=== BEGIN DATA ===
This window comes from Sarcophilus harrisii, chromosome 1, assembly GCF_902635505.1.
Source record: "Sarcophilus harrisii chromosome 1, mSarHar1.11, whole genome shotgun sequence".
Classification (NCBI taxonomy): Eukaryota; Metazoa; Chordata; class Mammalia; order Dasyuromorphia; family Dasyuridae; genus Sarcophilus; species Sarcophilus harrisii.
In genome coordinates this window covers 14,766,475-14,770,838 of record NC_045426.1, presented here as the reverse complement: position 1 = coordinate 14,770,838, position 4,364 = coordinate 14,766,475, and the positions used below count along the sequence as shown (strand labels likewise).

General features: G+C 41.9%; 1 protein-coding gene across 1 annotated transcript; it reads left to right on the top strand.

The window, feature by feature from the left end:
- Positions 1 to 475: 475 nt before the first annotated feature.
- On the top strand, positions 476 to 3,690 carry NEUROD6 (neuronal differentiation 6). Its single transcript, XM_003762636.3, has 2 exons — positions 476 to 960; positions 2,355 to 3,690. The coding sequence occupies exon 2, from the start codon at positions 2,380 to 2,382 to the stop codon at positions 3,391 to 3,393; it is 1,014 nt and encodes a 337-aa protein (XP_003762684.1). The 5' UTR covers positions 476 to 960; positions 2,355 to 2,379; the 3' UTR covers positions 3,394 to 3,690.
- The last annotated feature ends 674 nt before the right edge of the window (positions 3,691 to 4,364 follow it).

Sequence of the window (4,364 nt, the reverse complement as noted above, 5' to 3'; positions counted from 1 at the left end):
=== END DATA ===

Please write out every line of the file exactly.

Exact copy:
This window comes from Sarcophilus harrisii, chromosome 1, assembly GCF_902635505.1.
Source record: "Sarcophilus harrisii chromosome 1, mSarHar1.11, whole genome shotgun sequence".
Classification (NCBI taxonomy): Eukaryota; Metazoa; Chordata; class Mammalia; order Dasyuromorphia; family Dasyuridae; genus Sarcophilus; species Sarcophilus harrisii.
In genome coordinates this window covers 14,766,475-14,770,838 of record NC_045426.1, presented here as the reverse complement: position 1 = coordinate 14,770,838, position 4,364 = coordinate 14,766,475, and the positions used below count along the sequence as shown (strand labels likewise).

General features: G+C 41.9%; 1 protein-coding gene across 1 annotated transcript; it reads left to right on the top strand.

The window, feature by feature from the left end:
- Positions 1 to 475: 475 nt before the first annotated feature.
- On the top strand, positions 476 to 3,690 carry NEUROD6 (neuronal differentiation 6). Its single transcript, XM_003762636.3, has 2 exons — positions 476 to 960; positions 2,355 to 3,690. The coding sequence occupies exon 2, from the start codon at positions 2,380 to 2,382 to the stop codon at positions 3,391 to 3,393; it is 1,014 nt and encodes a 337-aa protein (XP_003762684.1). The 5' UTR covers positions 476 to 960; positions 2,355 to 2,379; the 3' UTR covers positions 3,394 to 3,690.
- The last annotated feature ends 674 nt before the right edge of the window (positions 3,691 to 4,364 follow it).

Sequence of the window (4,364 nt, the reverse complement as noted above, 5' to 3'; positions counted from 1 at the left end):